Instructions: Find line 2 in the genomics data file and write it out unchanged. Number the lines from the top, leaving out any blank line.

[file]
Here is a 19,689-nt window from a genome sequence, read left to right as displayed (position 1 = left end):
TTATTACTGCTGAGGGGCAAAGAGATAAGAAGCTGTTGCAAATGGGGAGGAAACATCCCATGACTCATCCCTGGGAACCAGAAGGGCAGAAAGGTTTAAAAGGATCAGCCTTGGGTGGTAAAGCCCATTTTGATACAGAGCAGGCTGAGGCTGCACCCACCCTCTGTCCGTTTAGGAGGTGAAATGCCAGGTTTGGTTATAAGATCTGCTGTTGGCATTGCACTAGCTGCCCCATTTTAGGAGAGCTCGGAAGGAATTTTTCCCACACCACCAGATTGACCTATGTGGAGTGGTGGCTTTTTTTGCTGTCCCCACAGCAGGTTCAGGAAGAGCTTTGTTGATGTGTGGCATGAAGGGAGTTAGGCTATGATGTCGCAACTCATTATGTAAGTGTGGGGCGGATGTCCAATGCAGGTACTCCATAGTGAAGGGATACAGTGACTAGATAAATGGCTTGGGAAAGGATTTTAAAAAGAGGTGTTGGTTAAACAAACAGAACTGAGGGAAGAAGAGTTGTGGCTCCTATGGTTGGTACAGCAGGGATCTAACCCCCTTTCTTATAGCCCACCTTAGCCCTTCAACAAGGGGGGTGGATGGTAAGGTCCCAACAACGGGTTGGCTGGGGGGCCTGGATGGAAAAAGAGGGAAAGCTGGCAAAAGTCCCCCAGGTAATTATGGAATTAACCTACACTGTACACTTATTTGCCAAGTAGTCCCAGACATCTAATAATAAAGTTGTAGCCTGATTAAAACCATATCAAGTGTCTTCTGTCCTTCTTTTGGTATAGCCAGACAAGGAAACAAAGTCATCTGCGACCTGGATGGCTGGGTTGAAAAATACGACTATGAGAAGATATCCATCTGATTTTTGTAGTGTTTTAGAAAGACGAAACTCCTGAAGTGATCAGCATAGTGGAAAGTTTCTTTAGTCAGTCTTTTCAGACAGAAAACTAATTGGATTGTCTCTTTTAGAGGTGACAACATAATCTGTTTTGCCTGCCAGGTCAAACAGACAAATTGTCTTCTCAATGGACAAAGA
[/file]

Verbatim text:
TTATTACTGCTGAGGGGCAAAGAGATAAGAAGCTGTTGCAAATGGGGAGGAAACATCCCATGACTCATCCCTGGGAACCAGAAGGGCAGAAAGGTTTAAAAGGATCAGCCTTGGGTGGTAAAGCCCATTTTGATACAGAGCAGGCTGAGGCTGCACCCACCCTCTGTCCGTTTAGGAGGTGAAATGCCAGGTTTGGTTATAAGATCTGCTGTTGGCATTGCACTAGCTGCCCCATTTTAGGAGAGCTCGGAAGGAATTTTTCCCACACCACCAGATTGACCTATGTGGAGTGGTGGCTTTTTTTGCTGTCCCCACAGCAGGTTCAGGAAGAGCTTTGTTGATGTGTGGCATGAAGGGAGTTAGGCTATGATGTCGCAACTCATTATGTAAGTGTGGGGCGGATGTCCAATGCAGGTACTCCATAGTGAAGGGATACAGTGACTAGATAAATGGCTTGGGAAAGGATTTTAAAAAGAGGTGTTGGTTAAACAAACAGAACTGAGGGAAGAAGAGTTGTGGCTCCTATGGTTGGTACAGCAGGGATCTAACCCCCTTTCTTATAGCCCACCTTAGCCCTTCAACAAGGGGGGTGGATGGTAAGGTCCCAACAACGGGTTGGCTGGGGGGCCTGGATGGAAAAAGAGGGAAAGCTGGCAAAAGTCCCCCAGGTAATTATGGAATTAACCTACACTGTACACTTATTTGCCAAGTAGTCCCAGACATCTAATAATAAAGTTGTAGCCTGATTAAAACCATATCAAGTGTCTTCTGTCCTTCTTTTGGTATAGCCAGACAAGGAAACAAAGTCATCTGCGACCTGGATGGCTGGGTTGAAAAATACGACTATGAGAAGATATCCATCTGATTTTTGTAGTGTTTTAGAAAGACGAAACTCCTGAAGTGATCAGCATAGTGGAAAGTTTCTTTAGTCAGTCTTTTCAGACAGAAAACTAATTGGATTGTCTCTTTTAGAGGTGACAACATAATCTGTTTTGCCTGCCAGGTCAAACAGACAAATTGTCTTCTCAATGGACAAAGA